When Mt. Lebanon football coach Bob Palko describes Alex Tecza, he doesn’t start with the size, speed or strength that has transformed him into one of the top rushers in the WPIAL.
Palko begins with Tecza’s character.
“First of all, the thing that really makes you feel good is how good a kid and unbelievable teammate Alex is,” said Palko. “He has an unassuming shy side but a quite confidence about him. He knows what he can do but he is not paralyzed by how good he is. It doesn’t affect him because he is such a nice kid that enjoys the fun, simple things in life.
That’s what makes it awesome to be around him,” the coach added. “Not a lot of kids think like him and that’s another refreshing and cool quality about him as a person.”
Tecza knows there are a variety of reasons for his success.
Heading into a critical contest with Central Catholic Oct. 8, Tecza had 718 yards rushing on 75 carries for a 9.6-yard average and 10 touchdowns. Tecza ranked eighth in rushing in the WPIAL and No. 1 in Class 6A, the league’s highest classification.
“To be honest, my success is due to our line. My name, Joey’s (Daniels) and Eli’s (Heidenreich) always make it into the news but without them, we would have no success,” Tecza said. “I get credit but it’s all on them and the receivers who also block. The linemen have been the big dogs.”
Senior James Cline centers the line around Owen Halter, who will play at Middlebury College in Vermont next year, and Division I prospects Kade Capristo and William Harvey. Joey Peters is the newest member of an experienced line, having replaced Cooper Austin, who tore his ACL during last spring’s lacrosse season.
Tecza said he often foots the bill for the hungry linemen after victories. Lebo’s favorite postgame eatery is Primanti Brothers and they down their share of burgers and chicken tenders.
“They can eat whatever they want and I’ll buy,” Tecza said. “They are a big part of this team and we all know what they do. They have the hardest part. When they do their job we all go. The o-line gets credit for mine and the team’s success this season.”
Tecza attributes his start in sports to his parents.
His mother, Dana, excelled in equestrian, swimming and cheerleadering while growing up in State College. A Lock Haven University graduate, she teaches at Mt. Lebanon School District’s Lincoln Elementary. She also instructs and coaches at T2 Crossfit in Bridgeville.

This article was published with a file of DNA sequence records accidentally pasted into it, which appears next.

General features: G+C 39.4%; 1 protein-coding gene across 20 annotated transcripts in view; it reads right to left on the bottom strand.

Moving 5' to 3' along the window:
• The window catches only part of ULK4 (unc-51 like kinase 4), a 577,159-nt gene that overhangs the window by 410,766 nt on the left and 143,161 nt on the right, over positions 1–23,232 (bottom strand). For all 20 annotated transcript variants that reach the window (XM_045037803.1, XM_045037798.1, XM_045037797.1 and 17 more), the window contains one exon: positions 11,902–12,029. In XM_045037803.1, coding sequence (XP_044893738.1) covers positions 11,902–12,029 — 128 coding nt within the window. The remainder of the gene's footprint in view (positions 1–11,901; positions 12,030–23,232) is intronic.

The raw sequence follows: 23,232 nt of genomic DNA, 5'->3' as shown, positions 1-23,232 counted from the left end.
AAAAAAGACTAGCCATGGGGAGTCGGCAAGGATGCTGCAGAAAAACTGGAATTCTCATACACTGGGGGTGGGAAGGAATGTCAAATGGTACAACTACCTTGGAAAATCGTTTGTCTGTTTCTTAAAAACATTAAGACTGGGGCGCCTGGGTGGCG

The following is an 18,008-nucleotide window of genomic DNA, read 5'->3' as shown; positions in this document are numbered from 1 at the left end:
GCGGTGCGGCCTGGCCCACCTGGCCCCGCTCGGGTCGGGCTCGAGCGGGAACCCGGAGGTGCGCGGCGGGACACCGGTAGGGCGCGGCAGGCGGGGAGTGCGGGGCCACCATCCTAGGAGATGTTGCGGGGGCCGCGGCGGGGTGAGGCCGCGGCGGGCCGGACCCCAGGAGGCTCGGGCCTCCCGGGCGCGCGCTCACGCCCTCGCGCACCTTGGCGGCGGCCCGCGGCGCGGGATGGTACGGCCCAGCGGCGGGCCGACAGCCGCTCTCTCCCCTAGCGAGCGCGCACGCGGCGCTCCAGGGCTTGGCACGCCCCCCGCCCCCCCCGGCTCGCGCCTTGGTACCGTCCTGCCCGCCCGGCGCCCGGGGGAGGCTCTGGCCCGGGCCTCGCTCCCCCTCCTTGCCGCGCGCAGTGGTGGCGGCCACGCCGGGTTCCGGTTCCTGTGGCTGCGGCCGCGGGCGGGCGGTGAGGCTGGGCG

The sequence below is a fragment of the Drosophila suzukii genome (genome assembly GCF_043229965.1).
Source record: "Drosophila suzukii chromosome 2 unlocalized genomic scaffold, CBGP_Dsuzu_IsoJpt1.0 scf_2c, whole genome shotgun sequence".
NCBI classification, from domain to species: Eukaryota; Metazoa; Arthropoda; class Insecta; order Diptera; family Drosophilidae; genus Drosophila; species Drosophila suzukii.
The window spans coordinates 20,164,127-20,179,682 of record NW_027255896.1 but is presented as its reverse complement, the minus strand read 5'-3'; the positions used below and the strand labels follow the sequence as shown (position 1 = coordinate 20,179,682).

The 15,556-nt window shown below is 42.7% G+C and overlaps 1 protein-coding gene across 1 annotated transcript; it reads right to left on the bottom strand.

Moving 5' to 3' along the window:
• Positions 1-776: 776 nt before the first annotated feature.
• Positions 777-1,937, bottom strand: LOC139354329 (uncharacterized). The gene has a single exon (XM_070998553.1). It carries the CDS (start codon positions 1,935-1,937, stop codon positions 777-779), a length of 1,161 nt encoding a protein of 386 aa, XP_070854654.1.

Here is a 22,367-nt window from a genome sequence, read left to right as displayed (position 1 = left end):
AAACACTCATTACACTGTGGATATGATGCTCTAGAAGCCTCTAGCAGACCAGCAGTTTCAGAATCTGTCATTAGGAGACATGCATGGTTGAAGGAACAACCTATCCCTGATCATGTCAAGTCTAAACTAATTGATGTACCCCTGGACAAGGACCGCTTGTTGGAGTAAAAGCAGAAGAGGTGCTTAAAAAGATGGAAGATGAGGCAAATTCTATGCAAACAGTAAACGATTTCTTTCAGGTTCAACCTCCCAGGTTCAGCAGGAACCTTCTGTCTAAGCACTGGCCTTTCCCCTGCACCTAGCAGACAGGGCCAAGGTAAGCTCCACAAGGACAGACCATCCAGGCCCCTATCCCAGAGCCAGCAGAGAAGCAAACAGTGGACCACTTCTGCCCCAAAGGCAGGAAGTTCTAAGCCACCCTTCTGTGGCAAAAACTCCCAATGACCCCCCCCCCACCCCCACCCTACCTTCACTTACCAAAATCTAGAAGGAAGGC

His father, Randall, played football at Allegheny College and Lock Haven after a tenure as a three-sport athlete at Cathedral Prep in Erie. He started Alex in a flag football league before his introduction to tackle football in first grade.
“My parents were always athletic and they kept me motivated and going,” said Tecza. “My dad made me fall in love with the game. I love football and being a running back. It’s something I’ve done my whole career and now I’m a defensive back like my dad. He played that position too.”
Versatility is one of Tecza’s primary strengths.
Tecza has been utilized as a running back, quarterback and wide receiver. In fact, he is tied for second on the team, behind Heidenreich, in receiving with eight catches for 50 yards. He is also deadlocked with Heidenreich in scoring with 60 points.
He has also embraced his position in the Blue Devils’ defensive backfield as a strong safety.
“I love it, the freedom,” he said. “You get to line up where you want and make plays where you want. I love offense and carrying the football but there is something about playing defense. Coming down and making a tackle feels good. Learning the plays is a lot of fun, too.”
In addition to football, Tecza enjoys lacrosse.
“It translates well to football because it helps with hand-eye coordination, quickness, strength and conditioning,” he said. “It helps with other things too like processing information and multi-tasking.”
In the classroom, Tecza processes data to the tune of a 4.3 GPA. A member of the National Honor Society, he has grabbed the attention of academic institutions such as Dartmouth, Delaware, Fordham, Colgate, Holy Cross, Robert Morris and Duquesne universities as well as the United States Military and Naval Academies. He visited Annapolis and watched the Midshipmen drop a 23-3 decision to the Air Force Sept. 11.
Tecza made the visit with Heidenreich, who since committed to Navy.
“It was a cool experience,” said Tecza said, who noted he has two grandparents who served in the military. “People should go through (serving their country) sometime in their lives.”
In the meantime, Tecza wants what all the Blue Devils want: a championship. The Blue Devils have not won a WPIAL title since 2000, when they beat Woodland Hills for the WPIAL Class 4A trophy.
“Aside from winning the WPIAL, I have not set any goals for the season. Numbers speak for themselves so whatever yardage I gain is good enough if we reach my goal for a championship,” Tecza said.
Whether on the gridiron or in life, Palko predicts such an attitude will translate into success for Tecza
“Alex is like all the kids that I have. It’s not about one person,” he said. “It’s them playing for each other and they applaud the success that everybody has. There is no jealously. That’s the most beautiful thing. Hopefully we are changing the way people think. All individual success takes care of itself. If you trust the process, they will all get there. But, it’s so much more fun when you do it together.”